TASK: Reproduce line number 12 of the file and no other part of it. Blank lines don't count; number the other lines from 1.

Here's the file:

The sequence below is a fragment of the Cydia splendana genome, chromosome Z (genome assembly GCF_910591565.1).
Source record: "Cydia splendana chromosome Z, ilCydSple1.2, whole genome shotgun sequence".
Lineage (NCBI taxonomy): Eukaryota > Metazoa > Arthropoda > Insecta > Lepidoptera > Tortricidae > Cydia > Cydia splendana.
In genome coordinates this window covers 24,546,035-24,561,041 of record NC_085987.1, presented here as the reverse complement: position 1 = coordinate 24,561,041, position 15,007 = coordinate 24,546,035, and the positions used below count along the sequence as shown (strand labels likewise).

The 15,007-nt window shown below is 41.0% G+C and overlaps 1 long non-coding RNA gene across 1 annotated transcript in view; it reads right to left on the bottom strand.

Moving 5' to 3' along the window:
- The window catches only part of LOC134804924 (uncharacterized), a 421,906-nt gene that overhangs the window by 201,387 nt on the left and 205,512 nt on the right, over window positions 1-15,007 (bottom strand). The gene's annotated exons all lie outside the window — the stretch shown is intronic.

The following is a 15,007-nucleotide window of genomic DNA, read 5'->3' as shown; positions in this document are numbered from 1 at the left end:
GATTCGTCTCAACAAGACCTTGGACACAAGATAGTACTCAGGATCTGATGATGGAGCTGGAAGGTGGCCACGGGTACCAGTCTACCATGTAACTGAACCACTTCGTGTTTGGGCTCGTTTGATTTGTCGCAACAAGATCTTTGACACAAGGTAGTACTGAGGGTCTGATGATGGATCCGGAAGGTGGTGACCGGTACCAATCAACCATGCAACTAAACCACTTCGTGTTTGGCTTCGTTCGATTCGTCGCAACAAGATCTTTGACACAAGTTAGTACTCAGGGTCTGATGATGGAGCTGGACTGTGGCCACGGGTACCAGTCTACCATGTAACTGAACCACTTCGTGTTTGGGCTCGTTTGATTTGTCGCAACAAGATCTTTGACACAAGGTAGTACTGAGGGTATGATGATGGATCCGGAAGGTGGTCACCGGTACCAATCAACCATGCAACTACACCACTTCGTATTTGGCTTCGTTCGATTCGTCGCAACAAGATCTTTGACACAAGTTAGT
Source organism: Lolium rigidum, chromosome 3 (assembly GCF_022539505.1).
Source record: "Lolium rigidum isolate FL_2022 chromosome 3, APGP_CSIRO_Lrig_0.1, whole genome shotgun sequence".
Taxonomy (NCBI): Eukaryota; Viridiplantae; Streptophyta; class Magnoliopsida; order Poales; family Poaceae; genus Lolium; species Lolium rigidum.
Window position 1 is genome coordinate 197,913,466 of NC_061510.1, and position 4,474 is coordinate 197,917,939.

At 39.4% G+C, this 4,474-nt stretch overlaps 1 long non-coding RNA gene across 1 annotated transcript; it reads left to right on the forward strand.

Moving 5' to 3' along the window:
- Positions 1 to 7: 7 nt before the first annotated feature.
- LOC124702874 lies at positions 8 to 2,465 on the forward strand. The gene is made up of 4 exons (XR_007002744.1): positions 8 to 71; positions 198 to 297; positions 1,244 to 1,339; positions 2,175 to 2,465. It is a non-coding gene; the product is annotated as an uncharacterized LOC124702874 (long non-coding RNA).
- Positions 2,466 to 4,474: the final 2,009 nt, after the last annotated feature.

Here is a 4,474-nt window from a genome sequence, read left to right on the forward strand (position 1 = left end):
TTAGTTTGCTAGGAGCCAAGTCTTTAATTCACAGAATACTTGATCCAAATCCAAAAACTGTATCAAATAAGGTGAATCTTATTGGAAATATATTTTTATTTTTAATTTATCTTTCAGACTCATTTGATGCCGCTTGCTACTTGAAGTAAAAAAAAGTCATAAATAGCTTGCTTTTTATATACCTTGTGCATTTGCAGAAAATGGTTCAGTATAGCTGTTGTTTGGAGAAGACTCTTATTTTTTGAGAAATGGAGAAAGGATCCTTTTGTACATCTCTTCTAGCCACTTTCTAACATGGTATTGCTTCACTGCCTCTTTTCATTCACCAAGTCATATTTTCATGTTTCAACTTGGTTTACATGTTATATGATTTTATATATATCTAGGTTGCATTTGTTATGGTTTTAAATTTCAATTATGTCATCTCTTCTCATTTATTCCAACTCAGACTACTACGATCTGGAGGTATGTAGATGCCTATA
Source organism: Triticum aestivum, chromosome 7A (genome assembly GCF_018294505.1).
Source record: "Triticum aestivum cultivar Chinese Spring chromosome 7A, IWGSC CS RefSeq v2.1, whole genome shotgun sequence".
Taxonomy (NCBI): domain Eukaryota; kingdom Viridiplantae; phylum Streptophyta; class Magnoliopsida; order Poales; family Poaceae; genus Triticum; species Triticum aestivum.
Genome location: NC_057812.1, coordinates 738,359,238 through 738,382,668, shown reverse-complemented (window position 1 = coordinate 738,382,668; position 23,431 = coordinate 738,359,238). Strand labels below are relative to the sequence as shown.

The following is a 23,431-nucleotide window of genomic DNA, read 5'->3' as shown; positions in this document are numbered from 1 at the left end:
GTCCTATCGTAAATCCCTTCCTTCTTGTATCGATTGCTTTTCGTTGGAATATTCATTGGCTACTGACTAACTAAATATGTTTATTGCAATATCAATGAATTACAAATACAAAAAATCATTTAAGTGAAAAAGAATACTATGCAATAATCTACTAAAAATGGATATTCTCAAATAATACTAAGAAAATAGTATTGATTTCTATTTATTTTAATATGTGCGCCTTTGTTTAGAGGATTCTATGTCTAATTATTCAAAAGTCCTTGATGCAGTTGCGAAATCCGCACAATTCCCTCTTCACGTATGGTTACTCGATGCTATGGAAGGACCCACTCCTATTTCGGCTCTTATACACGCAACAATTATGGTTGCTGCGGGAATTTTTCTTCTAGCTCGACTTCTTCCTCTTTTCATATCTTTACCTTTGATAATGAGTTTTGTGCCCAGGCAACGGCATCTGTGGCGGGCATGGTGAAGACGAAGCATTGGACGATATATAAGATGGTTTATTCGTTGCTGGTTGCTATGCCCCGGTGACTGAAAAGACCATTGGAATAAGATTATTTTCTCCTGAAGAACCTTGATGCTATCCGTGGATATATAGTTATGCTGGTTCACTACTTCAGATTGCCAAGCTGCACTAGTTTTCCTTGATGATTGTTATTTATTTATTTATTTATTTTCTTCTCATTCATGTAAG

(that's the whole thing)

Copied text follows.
Taxonomy (NCBI): Eukaryota; Viridiplantae; Streptophyta; class Magnoliopsida; order Poales; family Poaceae; genus Lolium; species Lolium rigidum.